Mindfulness in the Mountains Program Runs a Second Year

29/08/2013

Buddhist Refuge and Mountain Spirit Institute Collaborate again on Mindfulness Program
By R. Richards, Mountain Spirit Founder

Lama Willa Miller Collaborates with Mountain Spirit on Mindfulness in Mtns Program

Lama Willa Miller Collaborates with Mountain Spirit on Mindfulness in Mtns Program

Mindfulness in the Mountains, a 3-day adventure and meditation program, will be co-sponsored again for a second year in a row by Mountain Spirit Institute and the Natural Dharma Fellowship’s Wonderwell Refuge of Springfield NH, with a four day program of rock climbing, kayaking and hiking starting on Thursday, September 12th and lasting through the weekend.

Says Mountain Spirit Institute founder, Randall Richards, “A pair of instructors will lead each activity, one focusing on outdoor skills, the other on teaching various meditation techniques. Both instructors however,  will offer their knowledge and background in both meditation and outdoor skills.  There will be quite a bit crossover between the co-leaders. Each instructor team shares exercises in both meditation and outdoor skills.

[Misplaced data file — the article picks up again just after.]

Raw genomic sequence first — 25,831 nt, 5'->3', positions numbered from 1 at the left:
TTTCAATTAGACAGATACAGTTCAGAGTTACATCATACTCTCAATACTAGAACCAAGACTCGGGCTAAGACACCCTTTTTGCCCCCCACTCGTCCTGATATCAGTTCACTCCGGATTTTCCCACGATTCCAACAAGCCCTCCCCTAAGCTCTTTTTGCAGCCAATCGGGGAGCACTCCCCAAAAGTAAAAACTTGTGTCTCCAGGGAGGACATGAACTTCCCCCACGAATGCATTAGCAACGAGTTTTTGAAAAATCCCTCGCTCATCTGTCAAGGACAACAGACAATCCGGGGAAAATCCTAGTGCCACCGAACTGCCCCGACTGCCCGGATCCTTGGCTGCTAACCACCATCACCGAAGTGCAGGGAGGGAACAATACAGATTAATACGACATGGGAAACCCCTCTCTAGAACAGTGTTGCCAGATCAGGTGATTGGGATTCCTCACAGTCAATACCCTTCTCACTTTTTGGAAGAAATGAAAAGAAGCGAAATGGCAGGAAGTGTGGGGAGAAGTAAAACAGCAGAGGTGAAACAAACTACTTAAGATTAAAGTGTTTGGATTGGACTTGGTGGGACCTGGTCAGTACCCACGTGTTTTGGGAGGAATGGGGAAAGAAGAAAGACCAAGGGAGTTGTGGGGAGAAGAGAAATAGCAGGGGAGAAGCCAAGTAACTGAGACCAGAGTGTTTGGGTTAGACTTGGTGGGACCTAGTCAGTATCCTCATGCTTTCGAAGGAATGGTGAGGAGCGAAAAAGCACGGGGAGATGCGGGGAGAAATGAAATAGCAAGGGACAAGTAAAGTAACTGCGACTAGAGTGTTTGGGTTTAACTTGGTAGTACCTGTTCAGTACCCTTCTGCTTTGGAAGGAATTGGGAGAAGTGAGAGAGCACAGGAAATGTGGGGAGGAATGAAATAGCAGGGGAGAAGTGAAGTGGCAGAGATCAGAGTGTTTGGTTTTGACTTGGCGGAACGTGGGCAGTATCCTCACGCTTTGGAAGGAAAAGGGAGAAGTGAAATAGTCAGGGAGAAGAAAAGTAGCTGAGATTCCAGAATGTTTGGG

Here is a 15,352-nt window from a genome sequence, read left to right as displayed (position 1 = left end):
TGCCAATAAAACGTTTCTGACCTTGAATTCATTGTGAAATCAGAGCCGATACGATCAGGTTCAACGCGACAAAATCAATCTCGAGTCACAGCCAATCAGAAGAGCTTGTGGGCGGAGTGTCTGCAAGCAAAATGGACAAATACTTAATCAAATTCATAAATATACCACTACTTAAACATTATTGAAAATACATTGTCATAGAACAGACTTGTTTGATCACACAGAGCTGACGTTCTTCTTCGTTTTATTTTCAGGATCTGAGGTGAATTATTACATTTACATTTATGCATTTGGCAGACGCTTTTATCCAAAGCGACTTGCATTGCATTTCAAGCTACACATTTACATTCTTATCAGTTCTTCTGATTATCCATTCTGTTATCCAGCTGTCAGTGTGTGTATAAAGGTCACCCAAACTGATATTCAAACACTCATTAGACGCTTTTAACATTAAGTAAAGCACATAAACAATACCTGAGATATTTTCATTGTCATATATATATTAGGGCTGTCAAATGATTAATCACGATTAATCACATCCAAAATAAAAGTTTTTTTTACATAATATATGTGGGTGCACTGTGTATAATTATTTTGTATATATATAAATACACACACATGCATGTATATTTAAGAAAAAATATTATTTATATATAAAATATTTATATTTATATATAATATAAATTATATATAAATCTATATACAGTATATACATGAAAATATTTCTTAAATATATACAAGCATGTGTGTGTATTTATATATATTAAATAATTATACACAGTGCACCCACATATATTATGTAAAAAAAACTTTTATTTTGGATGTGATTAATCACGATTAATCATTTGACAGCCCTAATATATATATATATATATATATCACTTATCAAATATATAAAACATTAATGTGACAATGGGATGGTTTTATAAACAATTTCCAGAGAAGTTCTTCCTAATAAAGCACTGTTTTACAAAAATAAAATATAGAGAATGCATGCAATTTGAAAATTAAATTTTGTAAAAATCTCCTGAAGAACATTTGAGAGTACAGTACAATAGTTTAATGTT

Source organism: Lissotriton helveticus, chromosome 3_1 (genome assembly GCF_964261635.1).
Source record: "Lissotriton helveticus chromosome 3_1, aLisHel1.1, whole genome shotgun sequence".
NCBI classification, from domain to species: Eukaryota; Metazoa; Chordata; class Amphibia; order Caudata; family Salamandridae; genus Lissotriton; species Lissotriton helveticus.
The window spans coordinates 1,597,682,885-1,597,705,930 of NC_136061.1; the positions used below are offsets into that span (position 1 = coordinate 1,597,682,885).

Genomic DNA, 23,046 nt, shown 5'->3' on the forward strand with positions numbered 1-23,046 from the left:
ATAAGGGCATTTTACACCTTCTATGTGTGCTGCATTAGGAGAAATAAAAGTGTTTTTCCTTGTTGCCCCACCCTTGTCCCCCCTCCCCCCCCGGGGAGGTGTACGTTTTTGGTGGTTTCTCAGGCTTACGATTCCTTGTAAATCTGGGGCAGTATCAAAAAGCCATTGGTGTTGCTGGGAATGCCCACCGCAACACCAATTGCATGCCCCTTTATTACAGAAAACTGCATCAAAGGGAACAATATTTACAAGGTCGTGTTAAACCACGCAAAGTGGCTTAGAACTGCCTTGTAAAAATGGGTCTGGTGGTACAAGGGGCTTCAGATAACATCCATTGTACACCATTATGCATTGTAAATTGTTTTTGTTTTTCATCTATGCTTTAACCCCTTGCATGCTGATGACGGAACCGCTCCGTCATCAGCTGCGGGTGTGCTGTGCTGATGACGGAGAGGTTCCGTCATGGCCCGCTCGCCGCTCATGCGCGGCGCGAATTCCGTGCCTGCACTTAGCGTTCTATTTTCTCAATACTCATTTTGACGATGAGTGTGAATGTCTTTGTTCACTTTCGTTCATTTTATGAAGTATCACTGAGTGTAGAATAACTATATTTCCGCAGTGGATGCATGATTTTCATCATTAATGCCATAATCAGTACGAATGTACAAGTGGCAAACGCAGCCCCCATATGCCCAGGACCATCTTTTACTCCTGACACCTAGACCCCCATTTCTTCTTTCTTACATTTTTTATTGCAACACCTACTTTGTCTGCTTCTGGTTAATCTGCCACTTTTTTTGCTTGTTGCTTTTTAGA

Kayaks on last year's program

Kayaks on last year’s program

They expect participants, to come for hiking, rock climbing and kayaking from different parts of the eastern U.S. as well as farther afield. The program will be held in the Dartmouth/Lake Sunapee region.